A part of
Modern Sexual Taboos and Their Morality
By Punkerslut, 2002
The topic of this essay is modern sexual taboos and their morality. In the following pages, I will discuss the ethics and the reason concerning many things today which are detested by some: masturbation, homosexuality, prostitution, and other sexual taboos which are detested by many: Pedophilia, Zoophilia, Incest, and Free Love.
The purpose of telling the story of Thomas Paine is to reaffirm the fact that we must consider proposals and arguments on the merit of their evidence and reasoning. We cannot accept a doctrine simply because it was taught to us by parents and society, no matter how delicate or sensitive an issue it may be. I understand there are some who may attempt to suppress freedom of thought. In May of 1812, Thomas Paine's book The Age of Reason was being sold by Daniel Isaac Eaton and he was imprisoned for 18 months. The crime was questioning the established religion.
I brought up the case of Thomas Paine because he was a bold genius, daring to go where no one else had yet gone, and in some cases risking his own life in such endeavors. It was common opinion then that slavery was justifiable, just as it is common opinion today that Pedophilia is unjustifiable and one of the worst child abuses.
We must base all of our opinions, both moral and scientific, on evidence and reasoning. In this essay I will question those arguments that are opposed to Masturbation, Homosexuality, Prostitution, Free Love, Incest, Zoophilia, and Pedophilia. The only thing that I can ask the reader is that he renders his opinions with the edge of reason and logic, compassion and reverence.
A Few False Arguments Considered
Appeal to the Natural...
One of the first arguments presented for the sake of opposing sex, or for upholding any dubious doctrine, is to make an appeal to naturality. They may say that because an action is either natural or unnatural that it is therefore damnable. However, what is natural or unnatural must first be defined.
If "natural" is defined as the course of things in which they happen, then everything is natural, as everything has happened in its own course. Allow us to let the definition of what is "natural" to remain as a variable, for the sake of making some points. If a person was about to be murdered and the only way to save them would fit into what was defined as "unnatural," does that mean we should stop from saving that person? Or, if murdering someone would fit into what was defined as "natural," does that mean it would be permissible to murder that person?
Of course, this is all dependent upon what "natural" is defined as yet it has thousands of definitions and remains vague and blurry. The question is, if something is natural or unnatural, does that actually have any impact on moral implications? Such as a murderer's actions being natural, would that mean that they were any less immoral, or a savior's actions being unnatural, would that mean that they were any less moral?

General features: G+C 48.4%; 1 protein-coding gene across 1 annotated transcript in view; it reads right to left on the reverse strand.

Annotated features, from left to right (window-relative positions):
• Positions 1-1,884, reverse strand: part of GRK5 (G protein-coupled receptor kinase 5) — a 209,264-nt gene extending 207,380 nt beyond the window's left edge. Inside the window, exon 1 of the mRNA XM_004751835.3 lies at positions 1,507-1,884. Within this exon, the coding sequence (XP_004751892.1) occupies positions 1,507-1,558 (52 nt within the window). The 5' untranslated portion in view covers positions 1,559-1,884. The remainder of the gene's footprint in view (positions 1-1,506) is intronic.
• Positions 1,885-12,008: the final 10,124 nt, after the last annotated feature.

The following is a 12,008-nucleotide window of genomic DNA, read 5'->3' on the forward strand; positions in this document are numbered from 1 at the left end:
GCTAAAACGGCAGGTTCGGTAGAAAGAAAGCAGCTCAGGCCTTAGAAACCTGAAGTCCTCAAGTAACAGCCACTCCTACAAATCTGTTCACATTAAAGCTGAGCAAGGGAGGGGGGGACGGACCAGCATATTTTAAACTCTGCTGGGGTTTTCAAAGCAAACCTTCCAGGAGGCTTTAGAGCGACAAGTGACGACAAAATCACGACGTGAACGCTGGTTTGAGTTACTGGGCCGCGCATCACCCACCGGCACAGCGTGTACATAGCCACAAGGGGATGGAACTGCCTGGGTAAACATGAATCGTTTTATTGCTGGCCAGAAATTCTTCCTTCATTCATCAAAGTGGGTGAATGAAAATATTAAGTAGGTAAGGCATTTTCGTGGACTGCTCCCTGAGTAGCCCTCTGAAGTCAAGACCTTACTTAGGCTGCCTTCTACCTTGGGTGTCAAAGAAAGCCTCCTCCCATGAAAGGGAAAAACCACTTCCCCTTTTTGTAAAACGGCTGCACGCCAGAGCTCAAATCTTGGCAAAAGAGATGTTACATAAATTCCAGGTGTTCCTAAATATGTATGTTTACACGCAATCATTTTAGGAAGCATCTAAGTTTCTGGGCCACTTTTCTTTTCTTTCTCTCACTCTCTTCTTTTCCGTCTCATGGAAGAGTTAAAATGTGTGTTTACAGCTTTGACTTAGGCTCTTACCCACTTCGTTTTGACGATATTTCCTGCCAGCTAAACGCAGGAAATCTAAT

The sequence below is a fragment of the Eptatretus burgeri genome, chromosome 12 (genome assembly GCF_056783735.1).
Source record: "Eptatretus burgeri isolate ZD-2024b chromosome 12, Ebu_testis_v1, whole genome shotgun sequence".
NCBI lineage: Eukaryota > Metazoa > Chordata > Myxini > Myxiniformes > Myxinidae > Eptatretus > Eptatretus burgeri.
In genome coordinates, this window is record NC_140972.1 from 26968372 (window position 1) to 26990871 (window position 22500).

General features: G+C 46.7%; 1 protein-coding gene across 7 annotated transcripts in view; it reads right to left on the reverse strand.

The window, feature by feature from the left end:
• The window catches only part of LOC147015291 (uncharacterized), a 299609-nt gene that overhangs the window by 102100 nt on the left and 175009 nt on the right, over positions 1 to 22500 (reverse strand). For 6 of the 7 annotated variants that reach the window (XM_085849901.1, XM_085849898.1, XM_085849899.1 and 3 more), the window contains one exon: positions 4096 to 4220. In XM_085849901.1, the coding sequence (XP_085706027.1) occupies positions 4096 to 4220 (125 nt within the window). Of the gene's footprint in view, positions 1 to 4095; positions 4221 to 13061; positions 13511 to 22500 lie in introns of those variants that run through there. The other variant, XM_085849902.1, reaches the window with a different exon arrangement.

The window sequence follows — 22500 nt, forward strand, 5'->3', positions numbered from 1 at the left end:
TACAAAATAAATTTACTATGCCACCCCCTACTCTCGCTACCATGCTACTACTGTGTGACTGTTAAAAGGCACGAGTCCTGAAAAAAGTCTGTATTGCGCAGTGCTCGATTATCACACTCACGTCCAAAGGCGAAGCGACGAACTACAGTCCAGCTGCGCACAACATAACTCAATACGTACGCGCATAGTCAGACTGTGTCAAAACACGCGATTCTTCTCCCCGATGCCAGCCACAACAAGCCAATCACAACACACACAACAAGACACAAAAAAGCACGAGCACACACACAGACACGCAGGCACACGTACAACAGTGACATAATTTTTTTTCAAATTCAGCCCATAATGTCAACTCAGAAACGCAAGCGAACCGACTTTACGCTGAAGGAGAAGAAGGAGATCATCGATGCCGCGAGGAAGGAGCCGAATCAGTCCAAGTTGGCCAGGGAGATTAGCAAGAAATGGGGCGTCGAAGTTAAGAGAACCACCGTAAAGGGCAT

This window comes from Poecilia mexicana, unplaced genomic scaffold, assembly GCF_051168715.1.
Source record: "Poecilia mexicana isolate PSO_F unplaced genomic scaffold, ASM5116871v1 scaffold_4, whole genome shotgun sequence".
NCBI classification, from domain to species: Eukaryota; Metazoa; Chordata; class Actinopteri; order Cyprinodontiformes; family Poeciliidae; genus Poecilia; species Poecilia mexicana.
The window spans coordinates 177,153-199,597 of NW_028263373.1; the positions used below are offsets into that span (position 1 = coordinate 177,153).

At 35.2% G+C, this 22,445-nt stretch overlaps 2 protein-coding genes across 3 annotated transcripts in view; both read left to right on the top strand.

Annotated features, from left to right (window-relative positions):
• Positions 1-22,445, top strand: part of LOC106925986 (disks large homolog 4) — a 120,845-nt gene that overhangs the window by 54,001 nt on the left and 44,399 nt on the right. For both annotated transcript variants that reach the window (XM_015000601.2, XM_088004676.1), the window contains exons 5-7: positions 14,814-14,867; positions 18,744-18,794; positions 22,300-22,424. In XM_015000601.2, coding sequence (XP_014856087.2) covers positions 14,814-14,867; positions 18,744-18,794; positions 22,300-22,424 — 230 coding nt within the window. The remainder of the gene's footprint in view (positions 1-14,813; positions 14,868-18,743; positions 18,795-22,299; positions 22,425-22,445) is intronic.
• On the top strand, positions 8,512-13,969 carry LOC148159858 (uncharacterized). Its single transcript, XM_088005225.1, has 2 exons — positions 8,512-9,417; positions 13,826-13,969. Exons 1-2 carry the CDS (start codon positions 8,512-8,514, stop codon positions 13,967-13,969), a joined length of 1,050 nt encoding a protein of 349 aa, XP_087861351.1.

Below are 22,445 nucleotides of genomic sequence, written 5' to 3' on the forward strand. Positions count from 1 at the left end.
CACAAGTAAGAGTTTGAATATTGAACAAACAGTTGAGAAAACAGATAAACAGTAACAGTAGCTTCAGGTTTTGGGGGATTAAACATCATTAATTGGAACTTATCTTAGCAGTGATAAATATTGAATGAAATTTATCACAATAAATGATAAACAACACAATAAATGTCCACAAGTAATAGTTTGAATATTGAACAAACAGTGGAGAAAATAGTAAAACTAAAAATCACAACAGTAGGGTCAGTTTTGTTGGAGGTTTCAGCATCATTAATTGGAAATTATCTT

If we were to save someone's life, would whether or not it was natural or unnatural change the fact that we prevented suffering and ameliorated worry? Would it mean that we were vagrants, without thought or heart? Would it mean that we should have aided the person in their death, offering our betrayal to humaneness with a dagger? Would it mean that the tears on the face of this person were not to appeal to our sympathy, that their pains and agonies amplified through screams and cries were to be ignored, that affection was to be neglected -- all due on account of what is natural or unnatural?
If someone were to torture another individual, would whether or not such is natural or unnatural change the pain inflicted on the helpless soul? If it was natural, would it mean that the torturer was just acting out his will and that his musings in death were to be ignored, just as the screams of the victim were to be silenced in our thoughts? All on account of the philosophical notion that what is natural or unnatural, does that mean that we ought to leave the victim to the unrelenting, slow, abusive torture of a man whose last interest is ending cruelty?
Whether or not it is natural to make someone suffer unnecessarily, it is still immoral. Similarly, whether or not a sexual act is natural, it has no relevance on whether or not the sexual act was moral or immoral.
Can anyone truly confess that they think that unnatural suffering is worse than natural suffering, or vice versa? Certainly not. If someone were to respond to this argument by claiming that what is natural is equal to what is good, then the word "natural" is simply extra wordage. It is simply a synonym, and to ask if something is natural or unnatural is exactly the same as to ask someone whether something is ethical or unethical.
If someone were to say, "That's ethical because it's natural," or "That's unethical because it's unnatural," it would be synonymous with saying, "That's ethical because it's ethical," or "That's unethical because it's unnatural."
Therefore, to make an Appeal to the Natural does nothing, as what is natural or unnatural has absolutely no impact on whether or not an action is immoral, and what exactly natural is rarely comes to be defined.
Appeal to Beauty...
Another objection to a sexual act is the fact that its thought may be disturbing. Some people may find it disgusting that two people can consent to things which they find abominable. Although it is true that there may be no suffering exchanging in such a sexual act, they detest it on the grounds that it is grosteque -- at least, it is grosteque to them.